The SDLP has vowed to keep the pressure on the Economy Minister to ensure students from here studying in the Republic and Britain receive a £500 Covid hardship payment.
he Department for the Economy announced last week that all full-time university and higher education students from the UK or EU studying in Northern Ireland would receive the payment to assist with fees, rents and living costs.
SDLP universities and colleges spokeswoman Sinead McLaughlin MLA will present a petition signed by over 7,000 students to Economy Minister Diane Dodds on Monday urging her to treat local students studying outside the region the same.
Almost 40,000 students at university or in full-time education are to receive the one-off payment to mitigate against the disruption caused by Covid-19.
The scheme will cost £22m and students, many still paying rent and fees despite courses being run remotely, have been told they can expect payment before the end of March.
Ms McLaughlin said the next step is to make sure all students are treated equally – and that means securing a similar scheme for almost a third of students from here who are set to miss out.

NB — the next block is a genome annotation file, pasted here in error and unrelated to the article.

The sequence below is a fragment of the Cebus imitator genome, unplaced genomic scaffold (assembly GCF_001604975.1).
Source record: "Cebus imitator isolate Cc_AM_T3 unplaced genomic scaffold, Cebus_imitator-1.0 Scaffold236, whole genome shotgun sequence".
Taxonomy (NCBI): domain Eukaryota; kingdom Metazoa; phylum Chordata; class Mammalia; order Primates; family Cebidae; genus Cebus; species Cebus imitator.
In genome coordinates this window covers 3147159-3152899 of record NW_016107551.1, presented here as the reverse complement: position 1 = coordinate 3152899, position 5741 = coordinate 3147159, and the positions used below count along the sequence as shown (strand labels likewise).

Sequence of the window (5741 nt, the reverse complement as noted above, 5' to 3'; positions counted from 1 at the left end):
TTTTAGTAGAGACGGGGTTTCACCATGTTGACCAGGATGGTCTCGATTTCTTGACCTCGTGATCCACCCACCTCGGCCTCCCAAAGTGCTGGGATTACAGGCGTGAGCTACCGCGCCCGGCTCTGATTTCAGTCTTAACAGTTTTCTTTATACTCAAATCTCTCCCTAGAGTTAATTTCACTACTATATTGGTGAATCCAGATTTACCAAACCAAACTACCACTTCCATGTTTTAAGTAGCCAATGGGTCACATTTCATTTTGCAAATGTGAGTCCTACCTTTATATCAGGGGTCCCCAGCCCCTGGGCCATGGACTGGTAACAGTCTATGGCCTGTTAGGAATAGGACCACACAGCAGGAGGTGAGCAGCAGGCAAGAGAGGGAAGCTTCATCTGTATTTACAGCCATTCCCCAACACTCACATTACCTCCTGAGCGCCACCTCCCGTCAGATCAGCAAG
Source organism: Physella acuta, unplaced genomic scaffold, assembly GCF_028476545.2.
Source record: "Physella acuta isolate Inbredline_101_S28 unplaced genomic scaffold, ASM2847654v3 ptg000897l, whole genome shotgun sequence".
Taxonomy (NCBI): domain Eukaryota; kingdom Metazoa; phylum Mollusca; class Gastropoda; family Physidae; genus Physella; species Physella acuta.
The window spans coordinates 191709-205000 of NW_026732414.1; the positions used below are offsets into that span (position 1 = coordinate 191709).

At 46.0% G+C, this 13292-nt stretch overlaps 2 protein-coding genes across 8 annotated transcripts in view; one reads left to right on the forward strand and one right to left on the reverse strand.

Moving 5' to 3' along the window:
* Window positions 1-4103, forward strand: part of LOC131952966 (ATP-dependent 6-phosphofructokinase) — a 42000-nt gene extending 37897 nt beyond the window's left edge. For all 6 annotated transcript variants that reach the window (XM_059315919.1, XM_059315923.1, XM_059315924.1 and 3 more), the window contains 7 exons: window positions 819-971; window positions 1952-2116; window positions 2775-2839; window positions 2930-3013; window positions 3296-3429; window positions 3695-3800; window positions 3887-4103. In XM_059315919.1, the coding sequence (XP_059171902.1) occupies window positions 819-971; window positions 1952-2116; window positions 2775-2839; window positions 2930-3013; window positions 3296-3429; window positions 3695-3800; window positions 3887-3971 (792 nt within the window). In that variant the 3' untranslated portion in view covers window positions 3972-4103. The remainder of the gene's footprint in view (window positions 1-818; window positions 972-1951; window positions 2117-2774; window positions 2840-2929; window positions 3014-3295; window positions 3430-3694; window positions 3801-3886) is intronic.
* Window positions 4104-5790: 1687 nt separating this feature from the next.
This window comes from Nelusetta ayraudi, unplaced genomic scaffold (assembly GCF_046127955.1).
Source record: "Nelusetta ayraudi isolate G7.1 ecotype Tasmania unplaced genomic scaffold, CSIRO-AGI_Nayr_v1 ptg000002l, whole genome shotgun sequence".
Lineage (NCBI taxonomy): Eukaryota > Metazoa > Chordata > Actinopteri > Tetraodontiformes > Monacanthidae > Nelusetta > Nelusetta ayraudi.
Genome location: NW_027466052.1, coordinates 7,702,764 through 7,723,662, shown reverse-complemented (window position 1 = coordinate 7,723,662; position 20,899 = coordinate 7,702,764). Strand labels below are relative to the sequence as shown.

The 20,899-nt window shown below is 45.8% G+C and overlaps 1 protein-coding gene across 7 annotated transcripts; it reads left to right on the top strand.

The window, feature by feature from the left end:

“The SDLP will stand on the floor of the Assembly carrying the voices of more than 7,000 young people and students who signed our petition and stood with us on our fight for fairness,” said Ms McLaughlin.
“After months of campaigning, the Economy Minister brought forward a £22m scheme to support students, adopting an SDLP proposal.
“Under current proposals, however, the minister is excluding almost a third of our student population from financial assistance.
“Northern Ireland students studying in Britain and the South have the same extortionate fees, rent costs and lost income as those studying locally.
“She has also inexplicably excluded those studying full-time in further education – these students face the same challenges as those in higher education and they must also receive this support.
“Our survey of students showed that three out of four are in financial distress, with nearly 80% excluded from financial support and 94% who said the pandemic has impacted their mental health.
“This support must be extended to all and the minister has a long distance to go to ensure fair treatment for all NI students.”
Deputy First Minister Michelle O’Neill has said the department is working on making sure the scheme is extended to all students from here.
“To all the students who study in the South of Ireland or in Britain, we have asked the Department of the Economy to make sure they all receive the £500 payment,” she said.
“They are working their way through the detail of that. It’s just a matter of how they will receive the payment. I look forward to being able to give some more good news on that front. They are no different. They pay the same fees so of course they should receive the same payment.”
The department had not responded to a request for comment at the time of going to press.